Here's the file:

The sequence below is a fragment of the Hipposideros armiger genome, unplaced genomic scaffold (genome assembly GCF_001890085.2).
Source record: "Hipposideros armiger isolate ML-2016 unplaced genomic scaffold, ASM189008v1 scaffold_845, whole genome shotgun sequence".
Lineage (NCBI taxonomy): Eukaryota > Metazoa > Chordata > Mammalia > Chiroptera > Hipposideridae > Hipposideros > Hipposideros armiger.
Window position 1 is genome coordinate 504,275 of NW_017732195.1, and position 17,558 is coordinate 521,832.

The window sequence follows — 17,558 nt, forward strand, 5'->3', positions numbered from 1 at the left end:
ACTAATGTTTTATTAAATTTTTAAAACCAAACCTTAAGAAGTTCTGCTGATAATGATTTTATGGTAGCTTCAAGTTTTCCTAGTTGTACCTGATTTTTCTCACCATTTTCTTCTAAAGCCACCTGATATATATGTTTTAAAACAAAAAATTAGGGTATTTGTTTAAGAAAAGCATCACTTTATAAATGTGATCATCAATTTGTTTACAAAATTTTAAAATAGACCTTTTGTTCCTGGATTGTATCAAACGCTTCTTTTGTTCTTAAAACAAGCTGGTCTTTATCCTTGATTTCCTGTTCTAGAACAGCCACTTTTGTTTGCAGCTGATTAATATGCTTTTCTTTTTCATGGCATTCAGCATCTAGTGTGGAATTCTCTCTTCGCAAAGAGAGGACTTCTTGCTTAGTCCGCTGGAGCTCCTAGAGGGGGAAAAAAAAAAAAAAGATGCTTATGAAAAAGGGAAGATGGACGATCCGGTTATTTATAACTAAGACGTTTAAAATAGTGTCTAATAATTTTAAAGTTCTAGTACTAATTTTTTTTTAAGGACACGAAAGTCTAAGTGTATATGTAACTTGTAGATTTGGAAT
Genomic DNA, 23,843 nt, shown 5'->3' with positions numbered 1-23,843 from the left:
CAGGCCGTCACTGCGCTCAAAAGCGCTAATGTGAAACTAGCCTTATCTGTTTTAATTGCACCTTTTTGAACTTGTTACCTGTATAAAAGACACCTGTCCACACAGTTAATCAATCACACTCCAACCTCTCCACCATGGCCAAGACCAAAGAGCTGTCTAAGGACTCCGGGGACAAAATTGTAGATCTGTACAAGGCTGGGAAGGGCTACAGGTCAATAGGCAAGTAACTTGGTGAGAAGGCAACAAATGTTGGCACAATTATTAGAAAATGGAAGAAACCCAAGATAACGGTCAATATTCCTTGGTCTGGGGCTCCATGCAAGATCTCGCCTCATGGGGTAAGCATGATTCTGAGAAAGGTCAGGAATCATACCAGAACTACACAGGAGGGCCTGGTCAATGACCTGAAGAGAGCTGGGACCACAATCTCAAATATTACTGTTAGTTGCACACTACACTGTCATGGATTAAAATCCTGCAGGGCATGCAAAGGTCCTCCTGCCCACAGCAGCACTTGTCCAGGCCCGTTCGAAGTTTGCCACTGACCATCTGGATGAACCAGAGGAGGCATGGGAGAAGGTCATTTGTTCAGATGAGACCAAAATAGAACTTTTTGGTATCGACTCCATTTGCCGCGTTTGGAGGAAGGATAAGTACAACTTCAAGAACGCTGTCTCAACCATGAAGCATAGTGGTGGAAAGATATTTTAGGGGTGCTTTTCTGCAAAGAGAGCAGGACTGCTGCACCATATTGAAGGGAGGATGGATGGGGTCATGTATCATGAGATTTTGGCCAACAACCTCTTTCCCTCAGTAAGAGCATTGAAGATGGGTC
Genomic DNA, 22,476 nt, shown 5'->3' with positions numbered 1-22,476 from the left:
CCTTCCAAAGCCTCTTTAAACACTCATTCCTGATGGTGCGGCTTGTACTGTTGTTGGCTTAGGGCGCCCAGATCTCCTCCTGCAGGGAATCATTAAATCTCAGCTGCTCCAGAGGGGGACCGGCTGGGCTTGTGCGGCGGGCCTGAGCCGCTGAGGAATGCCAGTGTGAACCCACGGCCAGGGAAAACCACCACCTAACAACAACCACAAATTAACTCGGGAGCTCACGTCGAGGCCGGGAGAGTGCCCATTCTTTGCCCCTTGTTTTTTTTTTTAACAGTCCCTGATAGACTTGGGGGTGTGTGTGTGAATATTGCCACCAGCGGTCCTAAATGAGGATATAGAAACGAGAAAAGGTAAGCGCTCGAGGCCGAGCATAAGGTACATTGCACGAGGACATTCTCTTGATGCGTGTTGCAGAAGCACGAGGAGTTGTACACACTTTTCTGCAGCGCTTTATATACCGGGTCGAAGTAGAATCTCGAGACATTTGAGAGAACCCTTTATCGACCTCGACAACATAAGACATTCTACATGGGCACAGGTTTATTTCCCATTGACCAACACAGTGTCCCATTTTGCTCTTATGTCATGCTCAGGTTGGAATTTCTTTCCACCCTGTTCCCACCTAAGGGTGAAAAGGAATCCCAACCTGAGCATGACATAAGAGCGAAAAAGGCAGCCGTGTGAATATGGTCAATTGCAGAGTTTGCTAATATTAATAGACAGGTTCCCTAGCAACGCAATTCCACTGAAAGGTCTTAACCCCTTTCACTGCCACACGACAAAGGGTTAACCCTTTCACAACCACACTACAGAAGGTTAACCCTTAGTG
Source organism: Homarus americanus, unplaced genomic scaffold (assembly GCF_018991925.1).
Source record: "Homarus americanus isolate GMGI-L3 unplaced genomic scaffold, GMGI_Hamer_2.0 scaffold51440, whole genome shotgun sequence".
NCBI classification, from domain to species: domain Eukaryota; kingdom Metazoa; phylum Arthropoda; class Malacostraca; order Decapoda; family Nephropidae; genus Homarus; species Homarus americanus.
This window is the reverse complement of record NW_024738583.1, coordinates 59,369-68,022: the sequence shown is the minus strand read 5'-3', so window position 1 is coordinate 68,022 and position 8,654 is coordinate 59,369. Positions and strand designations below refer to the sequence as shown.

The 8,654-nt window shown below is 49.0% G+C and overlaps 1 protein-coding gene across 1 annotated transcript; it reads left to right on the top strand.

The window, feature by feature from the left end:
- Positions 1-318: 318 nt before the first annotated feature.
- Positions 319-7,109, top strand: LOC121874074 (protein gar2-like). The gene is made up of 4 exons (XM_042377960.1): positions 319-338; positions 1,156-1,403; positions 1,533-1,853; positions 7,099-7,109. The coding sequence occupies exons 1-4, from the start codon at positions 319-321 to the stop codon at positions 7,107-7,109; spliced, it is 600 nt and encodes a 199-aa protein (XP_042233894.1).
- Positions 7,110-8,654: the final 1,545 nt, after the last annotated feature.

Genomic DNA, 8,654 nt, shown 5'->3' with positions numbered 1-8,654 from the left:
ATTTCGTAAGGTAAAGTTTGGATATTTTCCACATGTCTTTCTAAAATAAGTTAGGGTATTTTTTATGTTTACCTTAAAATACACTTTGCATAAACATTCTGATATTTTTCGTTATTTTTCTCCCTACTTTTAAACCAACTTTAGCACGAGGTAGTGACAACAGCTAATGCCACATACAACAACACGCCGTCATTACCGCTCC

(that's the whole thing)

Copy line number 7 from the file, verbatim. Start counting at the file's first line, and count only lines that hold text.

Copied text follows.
Genomic DNA, 23,843 nt, shown 5'->3' with positions numbered 1-23,843 from the left: